A two-and-a-half-hour negotiating session in the offices of the Federal Mediation Service yesterday failed to budge either side in the four-day-old strike by musicians of the National Symphony Orchestra.

When the meeting ended exactly where it had begun, according to both players and management, federal mediator Harold Mills set the next meeting for Wednesday, Oct. 4.

In the meantime, the symphony management has not yet canceled the six concerts scheduled in Mexico next week. A spokesman for management said yesterday, "Our deadline is not until Thursday evening. Anything could happen."

After the session with the mediator, which was the first meeting held since the strike began at midnight last Saturday, William Foster, chairman of the players' negotiating committee, said, "The union was told by the chairman of the symphony association's negotiating committee, Richard G. Kleindienst, that their position had not changed. We are still faced with a situation where the board of directors, who have made substantial commitments to improving the quality and stature of the orchestra, are refusing to make a commitment to the current orchestra members and to the future of the National Symphony."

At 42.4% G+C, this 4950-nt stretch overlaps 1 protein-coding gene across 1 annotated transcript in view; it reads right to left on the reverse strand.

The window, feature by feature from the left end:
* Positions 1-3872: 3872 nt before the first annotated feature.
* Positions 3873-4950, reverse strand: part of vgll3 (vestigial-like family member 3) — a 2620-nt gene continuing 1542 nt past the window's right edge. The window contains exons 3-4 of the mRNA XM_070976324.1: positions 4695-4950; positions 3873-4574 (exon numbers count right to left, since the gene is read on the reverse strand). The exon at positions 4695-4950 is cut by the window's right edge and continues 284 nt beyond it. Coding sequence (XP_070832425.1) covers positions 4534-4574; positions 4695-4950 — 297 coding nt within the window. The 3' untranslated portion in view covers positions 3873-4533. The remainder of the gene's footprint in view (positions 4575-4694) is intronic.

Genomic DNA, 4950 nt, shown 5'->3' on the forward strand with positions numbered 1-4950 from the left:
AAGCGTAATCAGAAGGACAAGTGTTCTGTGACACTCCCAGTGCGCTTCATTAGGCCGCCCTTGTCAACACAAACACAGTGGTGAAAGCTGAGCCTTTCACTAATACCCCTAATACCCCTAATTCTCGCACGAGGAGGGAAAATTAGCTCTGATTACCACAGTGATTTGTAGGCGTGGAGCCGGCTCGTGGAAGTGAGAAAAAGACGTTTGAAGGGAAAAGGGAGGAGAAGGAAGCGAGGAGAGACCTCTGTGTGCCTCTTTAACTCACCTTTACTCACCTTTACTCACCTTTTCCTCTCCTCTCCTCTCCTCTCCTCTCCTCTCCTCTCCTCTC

At the same time that the negotiations were in progress, the symphony association was holding its annual meeting. David Lloyd Kreeger, retiring after eight years as president, spoke "with deep regret" of "leaving office at this unhappy time." There was no other mention of the strike.Kreeger is being succeeded by Austin Kiplinger of Kiplinger Letters. The symphony management issued no statement following the breakdown of negotiations.

The musicians are continuing their picket lines at the Kennedy Center.